14. I also Love to hear about people turning towards a heartbeat something that is exciting to them! and then becomes a life passion I feel that way about a few things ! I love wine but can only have a little like one glass! Or I get to silly! Love and Miss you!
    Deb

    • I can hear your giggle coming through your response, Deb. One glass of wine is often quite enough–just make it a nice one. :-) I miss you, too!! Hope you and Don enjoyed a nice Easter, my friend.

  15. It’s a little early in the day for a glass of red right now, Debbie, but I had some very nice shiraz last night. I do admire the guy’s energy. I can’t do anything for as long as I used to any more, passionate or not. But I do try! :)
    Hope you had a wonderful wine-tasting Easter break.

    • Your response made me laugh a little, Jo, because as I read your blog I’m always thinking you have tremendous energy! Your curiosity and strong general interests would tell me you have as much energy as anyone I know! :-) I did enjoy Easter with my family. I hope you did, too. ox

  16. This is fascinating stuff, Debra. I love wine, but don’t know much about its production. It’s so interesting read how the wine industry developed in California, Our bit of France doesn’t have vineyards but orchards, so I know much more about how cider and apple brandy are made. :-)

  17. Dear Debra, I’m interested in learning about the “Melville Winery.” Why? Because Hermann Melville is among my favorite authors. So bring it on!!!

    I don’t drink alcohol because I’m allergic to it and break out in bright red splotches also I get drunk immediately–with just a few sips. And then I sing and talk loudly and begin to dance! Quite a show. But I do so enjoy learning about wine. Like you, I find history and the people who live it fascinating. And I always like to learn more about California. Your blog has helped me appreciate a state about which I had no positive view. But California, as you’ve shared it with us, has now become a place I’d so like to visit and explore for a couple of weeks. The California tourist organization needs writers like you, filled with enthusiasm and the gift of setting a scene and giving a history and making both fascinating and intriguing. Peace.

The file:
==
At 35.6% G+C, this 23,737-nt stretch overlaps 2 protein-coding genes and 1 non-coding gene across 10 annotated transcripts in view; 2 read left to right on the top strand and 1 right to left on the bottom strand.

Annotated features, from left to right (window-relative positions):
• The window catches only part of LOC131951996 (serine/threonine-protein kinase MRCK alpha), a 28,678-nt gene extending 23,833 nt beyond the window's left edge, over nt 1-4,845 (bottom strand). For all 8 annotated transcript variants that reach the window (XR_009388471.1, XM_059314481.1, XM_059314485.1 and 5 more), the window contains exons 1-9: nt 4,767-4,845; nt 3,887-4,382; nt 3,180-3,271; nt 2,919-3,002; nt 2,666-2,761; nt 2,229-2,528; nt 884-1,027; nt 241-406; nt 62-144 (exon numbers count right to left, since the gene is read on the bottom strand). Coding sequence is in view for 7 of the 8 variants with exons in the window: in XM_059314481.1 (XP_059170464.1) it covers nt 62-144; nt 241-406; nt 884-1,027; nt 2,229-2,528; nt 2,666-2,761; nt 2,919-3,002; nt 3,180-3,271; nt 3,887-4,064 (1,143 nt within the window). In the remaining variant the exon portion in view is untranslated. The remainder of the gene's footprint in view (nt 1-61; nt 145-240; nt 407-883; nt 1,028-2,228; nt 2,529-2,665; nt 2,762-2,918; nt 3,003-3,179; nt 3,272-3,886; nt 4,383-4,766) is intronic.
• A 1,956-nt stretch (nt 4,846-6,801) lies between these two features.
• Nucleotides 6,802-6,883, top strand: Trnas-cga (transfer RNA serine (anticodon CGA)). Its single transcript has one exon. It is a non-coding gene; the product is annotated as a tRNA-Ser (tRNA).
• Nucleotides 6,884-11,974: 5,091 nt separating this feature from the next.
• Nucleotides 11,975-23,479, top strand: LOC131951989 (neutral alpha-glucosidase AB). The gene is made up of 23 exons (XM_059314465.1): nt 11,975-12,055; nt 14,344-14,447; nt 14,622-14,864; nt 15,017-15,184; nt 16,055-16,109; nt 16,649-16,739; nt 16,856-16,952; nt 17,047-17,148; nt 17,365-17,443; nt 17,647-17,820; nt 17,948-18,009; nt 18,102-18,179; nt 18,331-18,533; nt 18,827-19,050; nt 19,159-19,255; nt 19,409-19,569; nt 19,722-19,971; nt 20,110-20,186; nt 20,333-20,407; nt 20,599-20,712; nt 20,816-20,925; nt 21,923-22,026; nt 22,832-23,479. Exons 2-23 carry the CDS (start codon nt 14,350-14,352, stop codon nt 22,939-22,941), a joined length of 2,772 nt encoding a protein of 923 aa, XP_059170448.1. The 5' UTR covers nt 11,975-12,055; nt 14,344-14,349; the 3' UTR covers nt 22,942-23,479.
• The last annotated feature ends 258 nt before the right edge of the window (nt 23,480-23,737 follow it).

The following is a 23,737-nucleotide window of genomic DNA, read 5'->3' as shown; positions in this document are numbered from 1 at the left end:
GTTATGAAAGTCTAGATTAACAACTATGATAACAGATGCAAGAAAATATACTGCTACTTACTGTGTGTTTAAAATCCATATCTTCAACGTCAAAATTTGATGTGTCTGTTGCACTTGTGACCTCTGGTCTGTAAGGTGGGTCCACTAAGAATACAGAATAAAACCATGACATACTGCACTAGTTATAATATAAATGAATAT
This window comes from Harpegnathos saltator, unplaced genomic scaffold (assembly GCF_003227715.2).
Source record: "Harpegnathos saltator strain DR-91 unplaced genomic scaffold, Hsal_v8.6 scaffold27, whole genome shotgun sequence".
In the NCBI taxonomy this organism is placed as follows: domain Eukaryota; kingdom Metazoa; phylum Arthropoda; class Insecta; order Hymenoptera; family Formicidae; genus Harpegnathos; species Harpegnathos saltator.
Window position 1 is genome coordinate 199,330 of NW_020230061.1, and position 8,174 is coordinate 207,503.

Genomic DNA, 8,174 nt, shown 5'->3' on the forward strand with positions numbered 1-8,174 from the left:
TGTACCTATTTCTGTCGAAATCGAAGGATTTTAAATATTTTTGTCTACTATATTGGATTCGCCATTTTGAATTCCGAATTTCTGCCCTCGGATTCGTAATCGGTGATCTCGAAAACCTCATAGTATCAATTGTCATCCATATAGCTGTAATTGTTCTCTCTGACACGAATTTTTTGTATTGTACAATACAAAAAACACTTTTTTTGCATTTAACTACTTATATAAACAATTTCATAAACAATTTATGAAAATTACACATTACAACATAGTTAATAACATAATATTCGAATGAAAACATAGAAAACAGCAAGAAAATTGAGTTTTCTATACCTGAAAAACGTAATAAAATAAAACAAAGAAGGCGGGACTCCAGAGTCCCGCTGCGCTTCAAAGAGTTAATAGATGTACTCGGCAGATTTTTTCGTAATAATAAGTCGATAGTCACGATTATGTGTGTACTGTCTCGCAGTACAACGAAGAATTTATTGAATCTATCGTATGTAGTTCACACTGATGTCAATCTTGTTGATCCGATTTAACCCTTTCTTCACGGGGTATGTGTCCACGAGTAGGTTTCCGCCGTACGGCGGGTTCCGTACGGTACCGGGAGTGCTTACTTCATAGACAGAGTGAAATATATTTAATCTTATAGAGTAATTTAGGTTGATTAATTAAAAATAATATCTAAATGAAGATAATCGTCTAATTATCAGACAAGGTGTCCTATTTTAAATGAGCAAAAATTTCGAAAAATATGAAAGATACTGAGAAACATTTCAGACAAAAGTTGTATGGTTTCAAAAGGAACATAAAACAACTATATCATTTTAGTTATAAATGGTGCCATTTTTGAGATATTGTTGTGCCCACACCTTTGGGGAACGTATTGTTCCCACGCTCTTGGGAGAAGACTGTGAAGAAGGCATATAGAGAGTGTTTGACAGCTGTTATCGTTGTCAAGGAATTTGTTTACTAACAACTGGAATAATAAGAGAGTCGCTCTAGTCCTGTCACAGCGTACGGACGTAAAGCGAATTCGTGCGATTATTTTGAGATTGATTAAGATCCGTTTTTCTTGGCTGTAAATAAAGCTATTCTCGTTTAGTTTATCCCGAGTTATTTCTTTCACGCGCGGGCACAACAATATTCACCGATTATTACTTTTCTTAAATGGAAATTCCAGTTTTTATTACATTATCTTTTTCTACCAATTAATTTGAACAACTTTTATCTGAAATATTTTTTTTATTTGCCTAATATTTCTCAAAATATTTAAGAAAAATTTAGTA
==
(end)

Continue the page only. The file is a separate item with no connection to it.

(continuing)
• My goodness, Dee. I have never heard of anyone having such a severe reaction to alcohol, but you are certainly wise to stay away! I am really so pleased that I have had an opportunity to provide an alternate view of California from the one you previously held–all negative. LOL! I know where those impressions come from, so perhaps that’s subconsciously been a part of my desire in sharing what I find really unique and enjoyable about a very large state. California has plenty to boast about, and much that isn’t all that boast-worthy. I find both aspects interesting, so I keep myself entertained with the history and I’m so grateful that I have friends like you who encourage me to continue sharing. I hope to post about Melville by Wednesday. I don’t think the family has any direct connection to the wonderful author, but I might see if I can find out about that little fact. Wouldn’t that be interesting. :-) Thank you for sharing, Dee. ox

  18. Pingback: Melville Winery–stop two in our three winery tour | breathelighter